The public defender listed for both didn’t immediately respond to a voicemail or email seeking comment.
In a statement released by the team, Jackson said the extramarital affair occurred when he was still working as an ESPN/ABC broadcaster. He called the affair “embarrassing” and apologized for the affair.
Jackson said a man approached him this past April 3 at the team hotel in Memphis when Golden State was there to play the Grizzlies and demanded “a substantial sum of money” or he’d sell “personal information” to a tabloid.
Jackson said he “regrettably” paid the man, calling it “a terrible lapse in judgment and a course of action I would not recommend to anyone.” Court documents show he handed over $5,000.
After the man emailed him two weeks later and called his wife asking for more money, Jackson said, he informed the team about the situation. The Warriors said they immediately contacted the FBI.
Jackson didn’t respond to an email from The Associated Press seeking further comment.
In an email from Shaw dated May 3, he told Jackson he could get $185,000 “from another resource” if the coach didn’t pay, according to the court documents.
Jackson worked with the FBI to record several phone calls and monitor emails.
In response to Shaw’s second demand, according to the documents, “V1” wrote: “If I had known that was amount I would have offered to pay more the first time. I will give you $200,000 to keep this quiet. We can still work this out. I have the money. I do not want these pictures getting out.”
The court documents also note several text messages between Shaw and Adams that outline the alleged extortion attempt.
On the afternoon of April 3 before Jackson said he handed over money, Adams sent a text message to Shaw that read: “Concentrate and (expletive) him up. He is a Fake (expletive) man of god,” according to court documents.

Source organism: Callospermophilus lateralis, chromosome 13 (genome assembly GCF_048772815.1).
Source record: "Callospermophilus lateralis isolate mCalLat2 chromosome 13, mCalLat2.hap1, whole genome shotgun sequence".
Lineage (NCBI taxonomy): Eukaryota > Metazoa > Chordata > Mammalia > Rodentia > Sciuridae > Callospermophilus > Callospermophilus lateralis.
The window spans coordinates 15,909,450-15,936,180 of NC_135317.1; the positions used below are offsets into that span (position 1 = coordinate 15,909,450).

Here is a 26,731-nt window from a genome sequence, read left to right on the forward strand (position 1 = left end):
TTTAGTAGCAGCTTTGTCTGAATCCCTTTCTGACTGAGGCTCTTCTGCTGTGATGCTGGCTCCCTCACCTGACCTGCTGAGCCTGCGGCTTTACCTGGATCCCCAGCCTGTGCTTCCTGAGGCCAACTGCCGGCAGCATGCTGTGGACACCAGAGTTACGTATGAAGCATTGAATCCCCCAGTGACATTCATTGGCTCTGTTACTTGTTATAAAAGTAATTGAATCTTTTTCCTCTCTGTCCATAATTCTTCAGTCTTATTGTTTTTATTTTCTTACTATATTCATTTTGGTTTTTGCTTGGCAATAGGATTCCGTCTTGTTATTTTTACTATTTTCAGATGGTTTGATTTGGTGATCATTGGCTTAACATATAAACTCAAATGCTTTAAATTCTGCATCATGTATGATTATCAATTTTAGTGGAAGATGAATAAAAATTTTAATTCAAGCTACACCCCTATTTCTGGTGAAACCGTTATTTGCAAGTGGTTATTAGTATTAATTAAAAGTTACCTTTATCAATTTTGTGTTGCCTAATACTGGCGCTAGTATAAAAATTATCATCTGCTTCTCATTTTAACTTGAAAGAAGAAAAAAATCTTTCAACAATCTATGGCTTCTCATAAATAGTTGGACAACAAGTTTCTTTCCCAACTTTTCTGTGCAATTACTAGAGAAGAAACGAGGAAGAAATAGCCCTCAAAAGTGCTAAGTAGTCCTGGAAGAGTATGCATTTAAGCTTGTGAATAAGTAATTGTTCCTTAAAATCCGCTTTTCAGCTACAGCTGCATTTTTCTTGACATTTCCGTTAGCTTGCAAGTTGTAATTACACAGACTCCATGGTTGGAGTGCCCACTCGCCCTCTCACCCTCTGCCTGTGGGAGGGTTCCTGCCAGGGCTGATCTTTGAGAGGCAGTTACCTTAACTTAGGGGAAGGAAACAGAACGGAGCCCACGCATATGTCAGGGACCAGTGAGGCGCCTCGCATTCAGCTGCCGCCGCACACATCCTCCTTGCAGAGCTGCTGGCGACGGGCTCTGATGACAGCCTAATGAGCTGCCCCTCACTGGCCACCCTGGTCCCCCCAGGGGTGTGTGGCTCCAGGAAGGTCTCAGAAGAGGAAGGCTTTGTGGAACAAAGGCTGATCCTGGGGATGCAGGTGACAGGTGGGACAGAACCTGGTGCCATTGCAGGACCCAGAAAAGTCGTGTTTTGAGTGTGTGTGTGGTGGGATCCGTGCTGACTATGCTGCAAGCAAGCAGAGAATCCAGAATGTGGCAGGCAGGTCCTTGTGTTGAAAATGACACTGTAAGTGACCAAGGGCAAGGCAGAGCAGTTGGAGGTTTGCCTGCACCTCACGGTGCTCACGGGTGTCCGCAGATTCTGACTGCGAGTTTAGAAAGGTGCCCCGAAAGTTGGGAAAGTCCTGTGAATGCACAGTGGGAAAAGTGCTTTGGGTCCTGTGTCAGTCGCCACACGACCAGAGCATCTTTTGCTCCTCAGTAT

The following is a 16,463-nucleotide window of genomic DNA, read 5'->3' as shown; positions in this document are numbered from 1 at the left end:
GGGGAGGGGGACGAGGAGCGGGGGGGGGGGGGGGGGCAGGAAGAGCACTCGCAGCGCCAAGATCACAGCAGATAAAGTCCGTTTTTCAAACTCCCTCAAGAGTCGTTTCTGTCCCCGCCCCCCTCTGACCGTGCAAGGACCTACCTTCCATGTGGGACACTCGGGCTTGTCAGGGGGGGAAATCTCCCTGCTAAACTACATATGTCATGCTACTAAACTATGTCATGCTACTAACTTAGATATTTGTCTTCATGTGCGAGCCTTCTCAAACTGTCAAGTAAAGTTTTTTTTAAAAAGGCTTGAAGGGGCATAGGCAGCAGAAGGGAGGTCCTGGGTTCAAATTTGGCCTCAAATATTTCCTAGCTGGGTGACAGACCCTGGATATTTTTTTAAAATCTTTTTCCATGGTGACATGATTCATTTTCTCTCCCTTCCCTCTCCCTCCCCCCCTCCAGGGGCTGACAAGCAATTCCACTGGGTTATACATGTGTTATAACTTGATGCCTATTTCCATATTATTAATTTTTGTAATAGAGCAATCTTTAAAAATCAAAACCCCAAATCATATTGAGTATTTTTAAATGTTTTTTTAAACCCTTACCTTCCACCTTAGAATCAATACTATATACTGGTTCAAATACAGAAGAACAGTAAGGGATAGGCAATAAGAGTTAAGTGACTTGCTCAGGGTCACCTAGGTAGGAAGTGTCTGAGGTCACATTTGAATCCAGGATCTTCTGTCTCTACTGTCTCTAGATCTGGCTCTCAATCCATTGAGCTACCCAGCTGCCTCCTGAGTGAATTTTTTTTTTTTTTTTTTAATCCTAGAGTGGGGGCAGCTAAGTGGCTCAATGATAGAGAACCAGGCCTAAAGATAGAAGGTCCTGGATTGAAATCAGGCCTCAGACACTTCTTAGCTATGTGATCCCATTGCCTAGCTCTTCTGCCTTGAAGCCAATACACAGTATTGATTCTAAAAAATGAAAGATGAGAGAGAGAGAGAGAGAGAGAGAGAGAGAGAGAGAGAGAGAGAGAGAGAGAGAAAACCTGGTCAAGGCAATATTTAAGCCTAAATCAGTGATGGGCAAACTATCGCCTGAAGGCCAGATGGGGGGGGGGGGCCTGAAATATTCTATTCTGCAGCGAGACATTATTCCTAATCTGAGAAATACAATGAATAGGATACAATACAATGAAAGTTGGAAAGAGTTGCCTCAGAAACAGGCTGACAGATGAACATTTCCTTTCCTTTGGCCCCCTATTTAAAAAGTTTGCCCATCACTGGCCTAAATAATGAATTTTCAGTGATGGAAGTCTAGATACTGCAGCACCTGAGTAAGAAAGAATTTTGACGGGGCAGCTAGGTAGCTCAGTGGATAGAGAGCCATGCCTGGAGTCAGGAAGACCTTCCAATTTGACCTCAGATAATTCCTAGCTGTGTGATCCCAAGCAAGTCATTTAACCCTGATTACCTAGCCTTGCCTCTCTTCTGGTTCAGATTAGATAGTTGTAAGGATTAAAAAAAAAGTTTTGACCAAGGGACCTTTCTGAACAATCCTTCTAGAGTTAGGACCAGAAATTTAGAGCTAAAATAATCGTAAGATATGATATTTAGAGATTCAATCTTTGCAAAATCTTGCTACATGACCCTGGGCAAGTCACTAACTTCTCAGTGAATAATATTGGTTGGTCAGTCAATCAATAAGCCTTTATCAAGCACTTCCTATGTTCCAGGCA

Jackson said he made his wife, Desiree, aware of the affair years ago and the two reconciled.
Jackson, coming off a 23-43 record in his first season as a head coach, is also an ordained minister. He leads a non-denominational congregation with his wife in the Los Angeles suburb of Van Nuys. The couple has four children.
“I recognize the extremely poor judgment that I used both in having an affair six years ago — including the embarrassing communication I exhibited during that time — and in attempting to deal with the extortion scheme at first by myself,” Jackson said in the statement. “I made some egregious errors. I apologize for any embarrassment I may have caused my family, friends and, of course, the Warriors.
“At that time in my life, I was not pastoring. Three years ago, my wife and I established a ministry. With deepest regret, I want to apologize to my Church Family. I was wrong. We must live Holy.”
The team also released a statement supporting Jackson but not condoning his affair.
Jackson included a quote from the Bible in his written statement and asked for forgiveness for his actions.
“What goes on in the dark,” it reads, “will come out in the light.”
June 28, 2012
EUGENE, Ore. (AP) — USA Track and Field officials say they will wait until after the women’s 200 meters Saturday night at the Olympic track trials to finalize plans for breaking a tie for third place in the 100 meters.
Allyson Felix and Jeneba Tarmoh finished the 100-meter final this past weekend in a dead heat for third. The top three finishers in each event at the trials make the U.S. Olympic team for London.
Felix and Tarmoh are both running in the 200.
The announcement Wednesday said officials would wait until after the 200 before determining how the tie would be resolved — either by coin flip or runoff. The decision could come Saturday night or Sunday morning, officials said.